Other affiliations: University of California, Berkeley
Bio: Rae Greiner is an academic researcher from Indiana University. The author has contributed to research in topics: Sympathy & Realism. The author has an hindex of 3, co-authored 7 publications receiving 113 citations. Previous affiliations of Rae Greiner include University of California, Berkeley.
16 Nov 2012
TL;DR: The authors argue that sympathy does more than foster emotional identification with others; it is a way of thinking along with them, by abstracting emotions, feelings turn into detached figures of speech that may be shared.
Abstract: Rae Greiner proposes that sympathy is integral to the form of the classic nineteenth-century realist novel. Following the philosophy of Adam Smith, Greiner argues that sympathy does more than foster emotional identification with others; it is a way of thinking along with them. By abstracting emotions, feelings turn into detached figures of speech that may be shared. Sympathy in this way produces realism; it is the imaginative process through which the real is substantiated. In "Sympathetic Realism in Nineteenth-Century British Fiction" Greiner shows how this imaginative process of sympathy is written into three novelistic techniques regularly associated with nineteenth-century fiction: metonymy, free indirect discourse, and realist characterization. She explores the work of sentimentalist philosophers David Hume, Adam Smith, and Jeremy Bentham and realist novelists Jane Austen, Charles Dickens, George Eliot, Joseph Conrad, and Henry James.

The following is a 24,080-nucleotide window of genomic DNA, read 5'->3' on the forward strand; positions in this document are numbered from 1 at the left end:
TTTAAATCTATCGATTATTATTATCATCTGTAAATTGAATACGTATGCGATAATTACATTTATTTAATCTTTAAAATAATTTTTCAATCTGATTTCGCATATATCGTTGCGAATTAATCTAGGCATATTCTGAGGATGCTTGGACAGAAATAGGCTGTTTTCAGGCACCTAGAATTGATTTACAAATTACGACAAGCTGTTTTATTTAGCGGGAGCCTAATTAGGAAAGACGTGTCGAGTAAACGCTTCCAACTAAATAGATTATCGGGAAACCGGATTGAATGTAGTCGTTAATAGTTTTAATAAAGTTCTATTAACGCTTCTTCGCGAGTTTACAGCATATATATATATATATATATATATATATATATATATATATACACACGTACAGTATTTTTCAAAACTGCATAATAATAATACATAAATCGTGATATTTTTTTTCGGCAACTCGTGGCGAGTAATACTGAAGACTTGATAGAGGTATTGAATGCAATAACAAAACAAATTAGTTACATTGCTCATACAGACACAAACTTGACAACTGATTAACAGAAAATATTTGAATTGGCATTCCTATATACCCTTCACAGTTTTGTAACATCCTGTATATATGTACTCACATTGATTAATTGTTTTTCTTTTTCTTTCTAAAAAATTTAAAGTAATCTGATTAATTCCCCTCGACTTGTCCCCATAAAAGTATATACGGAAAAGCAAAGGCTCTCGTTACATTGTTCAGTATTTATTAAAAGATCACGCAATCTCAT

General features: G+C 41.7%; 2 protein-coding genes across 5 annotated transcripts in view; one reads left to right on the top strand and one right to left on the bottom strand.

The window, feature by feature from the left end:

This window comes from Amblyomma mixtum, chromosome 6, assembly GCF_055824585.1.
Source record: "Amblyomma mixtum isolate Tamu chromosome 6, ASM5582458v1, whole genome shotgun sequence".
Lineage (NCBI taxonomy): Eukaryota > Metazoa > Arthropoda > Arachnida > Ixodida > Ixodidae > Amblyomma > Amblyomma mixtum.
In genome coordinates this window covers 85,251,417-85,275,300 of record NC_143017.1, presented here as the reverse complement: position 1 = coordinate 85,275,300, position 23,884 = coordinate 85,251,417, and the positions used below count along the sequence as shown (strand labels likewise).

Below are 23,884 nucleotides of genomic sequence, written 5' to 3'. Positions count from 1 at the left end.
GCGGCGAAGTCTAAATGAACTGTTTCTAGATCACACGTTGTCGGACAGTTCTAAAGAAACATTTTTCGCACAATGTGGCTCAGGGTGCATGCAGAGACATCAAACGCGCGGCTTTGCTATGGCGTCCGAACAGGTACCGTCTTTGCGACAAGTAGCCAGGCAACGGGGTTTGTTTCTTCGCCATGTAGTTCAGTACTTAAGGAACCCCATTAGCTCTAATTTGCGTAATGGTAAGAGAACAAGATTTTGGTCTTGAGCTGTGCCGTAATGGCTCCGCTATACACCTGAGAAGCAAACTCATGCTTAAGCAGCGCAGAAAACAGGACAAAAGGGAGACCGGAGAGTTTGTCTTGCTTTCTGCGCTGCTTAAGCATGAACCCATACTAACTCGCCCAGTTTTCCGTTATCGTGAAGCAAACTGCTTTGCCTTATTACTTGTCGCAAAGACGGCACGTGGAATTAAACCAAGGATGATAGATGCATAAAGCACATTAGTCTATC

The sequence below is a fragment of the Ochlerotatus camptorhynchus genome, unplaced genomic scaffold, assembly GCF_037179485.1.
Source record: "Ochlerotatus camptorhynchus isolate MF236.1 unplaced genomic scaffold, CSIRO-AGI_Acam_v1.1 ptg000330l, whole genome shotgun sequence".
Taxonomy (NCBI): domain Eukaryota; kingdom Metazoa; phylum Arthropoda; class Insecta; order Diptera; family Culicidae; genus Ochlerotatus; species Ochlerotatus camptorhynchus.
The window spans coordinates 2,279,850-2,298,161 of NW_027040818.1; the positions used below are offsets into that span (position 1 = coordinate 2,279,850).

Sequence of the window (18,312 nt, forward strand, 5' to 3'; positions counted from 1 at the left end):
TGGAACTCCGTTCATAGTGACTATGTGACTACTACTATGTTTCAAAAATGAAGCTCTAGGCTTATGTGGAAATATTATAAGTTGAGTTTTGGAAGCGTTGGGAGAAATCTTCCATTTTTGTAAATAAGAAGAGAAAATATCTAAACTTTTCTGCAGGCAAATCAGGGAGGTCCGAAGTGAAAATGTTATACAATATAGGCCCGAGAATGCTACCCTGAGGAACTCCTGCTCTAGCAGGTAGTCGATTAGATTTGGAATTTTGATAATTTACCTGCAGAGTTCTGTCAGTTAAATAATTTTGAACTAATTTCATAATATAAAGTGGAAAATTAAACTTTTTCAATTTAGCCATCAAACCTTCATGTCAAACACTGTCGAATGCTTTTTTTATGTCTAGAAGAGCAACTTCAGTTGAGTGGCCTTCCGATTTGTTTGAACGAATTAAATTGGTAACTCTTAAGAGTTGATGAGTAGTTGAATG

TL;DR: Omniscient narration, shrinking the distance between ourselves and oth ers, encourages sympathy: the assumption is that by knowing more?of what others know or think along with what they don't, we draw closer and more inclined to sympathize with their conditions.